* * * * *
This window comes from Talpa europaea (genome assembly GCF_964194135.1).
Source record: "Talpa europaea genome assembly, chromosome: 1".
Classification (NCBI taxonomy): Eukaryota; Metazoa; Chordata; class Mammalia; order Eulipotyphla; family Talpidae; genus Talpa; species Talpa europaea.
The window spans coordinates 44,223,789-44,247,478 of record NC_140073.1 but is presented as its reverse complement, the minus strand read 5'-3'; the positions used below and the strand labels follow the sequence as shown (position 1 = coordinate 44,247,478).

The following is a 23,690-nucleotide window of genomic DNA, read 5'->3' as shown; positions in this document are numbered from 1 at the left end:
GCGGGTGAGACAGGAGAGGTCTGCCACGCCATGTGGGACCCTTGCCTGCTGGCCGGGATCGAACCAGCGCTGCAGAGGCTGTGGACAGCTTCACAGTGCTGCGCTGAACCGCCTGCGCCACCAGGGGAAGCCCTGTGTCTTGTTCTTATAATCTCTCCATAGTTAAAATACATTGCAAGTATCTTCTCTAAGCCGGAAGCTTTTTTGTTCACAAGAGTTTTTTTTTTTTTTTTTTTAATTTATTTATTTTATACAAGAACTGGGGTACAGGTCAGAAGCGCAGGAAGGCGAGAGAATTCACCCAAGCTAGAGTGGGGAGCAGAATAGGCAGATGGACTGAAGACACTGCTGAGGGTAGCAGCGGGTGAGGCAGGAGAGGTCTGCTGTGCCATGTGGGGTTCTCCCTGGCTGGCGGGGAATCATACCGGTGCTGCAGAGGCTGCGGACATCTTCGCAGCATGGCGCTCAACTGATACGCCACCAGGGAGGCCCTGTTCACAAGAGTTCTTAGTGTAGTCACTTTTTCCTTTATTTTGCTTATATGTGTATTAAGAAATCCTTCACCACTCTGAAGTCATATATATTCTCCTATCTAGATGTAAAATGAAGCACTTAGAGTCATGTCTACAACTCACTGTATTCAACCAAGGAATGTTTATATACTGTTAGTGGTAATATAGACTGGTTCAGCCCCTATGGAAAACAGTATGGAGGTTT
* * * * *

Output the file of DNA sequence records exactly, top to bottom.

This window comes from Talpa europaea (genome assembly GCF_964194135.1).
Source record: "Talpa europaea genome assembly, chromosome: 1".
Classification (NCBI taxonomy): Eukaryota; Metazoa; Chordata; class Mammalia; order Eulipotyphla; family Talpidae; genus Talpa; species Talpa europaea.
The window spans coordinates 44,223,789-44,247,478 of record NC_140073.1 but is presented as its reverse complement, the minus strand read 5'-3'; the positions used below and the strand labels follow the sequence as shown (position 1 = coordinate 44,247,478).

The following is a 23,690-nucleotide window of genomic DNA, read 5'->3' as shown; positions in this document are numbered from 1 at the left end:
GCGGGTGAGACAGGAGAGGTCTGCCACGCCATGTGGGACCCTTGCCTGCTGGCCGGGATCGAACCAGCGCTGCAGAGGCTGTGGACAGCTTCACAGTGCTGCGCTGAACCGCCTGCGCCACCAGGGGAAGCCCTGTGTCTTGTTCTTATAATCTCTCCATAGTTAAAATACATTGCAAGTATCTTCTCTAAGCCGGAAGCTTTTTTGTTCACAAGAGTTTTTTTTTTTTTTTTTTTAATTTATTTATTTTATACAAGAACTGGGGTACAGGTCAGAAGCGCAGGAAGGCGAGAGAATTCACCCAAGCTAGAGTGGGGAGCAGAATAGGCAGATGGACTGAAGACACTGCTGAGGGTAGCAGCGGGTGAGGCAGGAGAGGTCTGCTGTGCCATGTGGGGTTCTCCCTGGCTGGCGGGGAATCATACCGGTGCTGCAGAGGCTGCGGACATCTTCGCAGCATGGCGCTCAACTGATACGCCACCAGGGAGGCCCTGTTCACAAGAGTTCTTAGTGTAGTCACTTTTTCCTTTATTTTGCTTATATGTGTATTAAGAAATCCTTCACCACTCTGAAGTCATATATATTCTCCTATCTAGATGTAAAATGAAGCACTTAGAGTCATGTCTACAACTCACTGTATTCAACCAAGGAATGTTTATATACTGTTAGTGGTAATATAGACTGGTTCAGCCCCTATGGAAAACAGTATGGAGGTTT